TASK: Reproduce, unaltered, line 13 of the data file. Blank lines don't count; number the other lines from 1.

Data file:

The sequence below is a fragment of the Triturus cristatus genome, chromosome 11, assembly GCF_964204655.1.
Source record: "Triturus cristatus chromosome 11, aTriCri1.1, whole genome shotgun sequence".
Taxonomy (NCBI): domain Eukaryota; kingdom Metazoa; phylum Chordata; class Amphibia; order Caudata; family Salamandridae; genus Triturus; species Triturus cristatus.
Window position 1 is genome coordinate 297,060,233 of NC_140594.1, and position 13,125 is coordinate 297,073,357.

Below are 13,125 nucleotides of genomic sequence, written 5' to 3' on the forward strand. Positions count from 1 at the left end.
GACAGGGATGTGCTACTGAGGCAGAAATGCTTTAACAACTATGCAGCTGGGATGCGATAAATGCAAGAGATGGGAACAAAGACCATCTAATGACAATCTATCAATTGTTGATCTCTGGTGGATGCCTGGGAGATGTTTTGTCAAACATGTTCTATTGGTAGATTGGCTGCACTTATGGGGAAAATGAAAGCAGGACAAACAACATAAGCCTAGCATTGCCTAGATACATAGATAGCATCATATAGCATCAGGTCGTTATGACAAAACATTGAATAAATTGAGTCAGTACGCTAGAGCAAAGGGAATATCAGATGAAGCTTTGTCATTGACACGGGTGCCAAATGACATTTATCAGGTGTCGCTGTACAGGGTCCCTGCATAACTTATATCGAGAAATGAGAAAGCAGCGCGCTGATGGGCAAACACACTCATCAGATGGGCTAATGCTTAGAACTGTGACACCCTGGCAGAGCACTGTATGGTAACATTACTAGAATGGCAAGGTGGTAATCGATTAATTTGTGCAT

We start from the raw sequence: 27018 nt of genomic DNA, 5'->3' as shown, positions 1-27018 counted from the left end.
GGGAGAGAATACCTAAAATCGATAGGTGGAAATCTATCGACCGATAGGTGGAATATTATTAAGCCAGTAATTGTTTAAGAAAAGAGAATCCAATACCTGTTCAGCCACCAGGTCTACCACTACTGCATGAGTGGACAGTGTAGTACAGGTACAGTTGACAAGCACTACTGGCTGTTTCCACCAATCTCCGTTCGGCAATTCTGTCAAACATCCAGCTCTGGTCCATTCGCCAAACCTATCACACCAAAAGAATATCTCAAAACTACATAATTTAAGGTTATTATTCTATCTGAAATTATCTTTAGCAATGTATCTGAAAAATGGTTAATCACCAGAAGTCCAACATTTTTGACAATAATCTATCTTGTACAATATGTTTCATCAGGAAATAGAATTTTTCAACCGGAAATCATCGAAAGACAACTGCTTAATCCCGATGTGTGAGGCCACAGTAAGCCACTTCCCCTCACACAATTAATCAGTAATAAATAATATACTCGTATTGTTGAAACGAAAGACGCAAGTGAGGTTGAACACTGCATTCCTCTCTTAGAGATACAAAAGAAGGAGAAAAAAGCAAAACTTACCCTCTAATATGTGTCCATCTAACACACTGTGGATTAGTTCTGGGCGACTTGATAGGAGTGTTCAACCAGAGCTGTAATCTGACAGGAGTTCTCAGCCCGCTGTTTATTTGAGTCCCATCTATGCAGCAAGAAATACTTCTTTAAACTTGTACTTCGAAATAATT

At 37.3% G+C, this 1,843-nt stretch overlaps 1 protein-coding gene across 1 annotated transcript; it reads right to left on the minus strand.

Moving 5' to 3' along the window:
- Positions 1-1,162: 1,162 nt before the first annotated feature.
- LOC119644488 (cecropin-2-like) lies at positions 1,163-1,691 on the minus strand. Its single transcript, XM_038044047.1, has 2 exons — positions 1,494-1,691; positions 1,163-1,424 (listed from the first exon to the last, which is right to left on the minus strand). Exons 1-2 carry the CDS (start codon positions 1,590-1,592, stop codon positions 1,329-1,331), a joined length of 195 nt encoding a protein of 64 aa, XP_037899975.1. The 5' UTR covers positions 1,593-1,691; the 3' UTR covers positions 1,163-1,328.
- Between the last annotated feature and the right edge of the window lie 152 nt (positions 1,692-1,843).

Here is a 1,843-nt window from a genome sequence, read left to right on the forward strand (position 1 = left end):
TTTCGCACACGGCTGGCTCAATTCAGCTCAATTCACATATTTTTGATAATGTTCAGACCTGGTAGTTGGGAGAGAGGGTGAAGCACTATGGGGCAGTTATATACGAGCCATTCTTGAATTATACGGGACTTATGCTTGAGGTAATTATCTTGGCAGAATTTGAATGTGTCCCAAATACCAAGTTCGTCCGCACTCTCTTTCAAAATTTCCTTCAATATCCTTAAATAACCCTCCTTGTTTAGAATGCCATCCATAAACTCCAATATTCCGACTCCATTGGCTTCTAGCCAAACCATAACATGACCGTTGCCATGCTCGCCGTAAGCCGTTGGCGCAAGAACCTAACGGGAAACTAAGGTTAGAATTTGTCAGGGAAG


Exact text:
- Between the last annotated feature and the right edge of the window lie 152 nt (positions 1,692-1,843).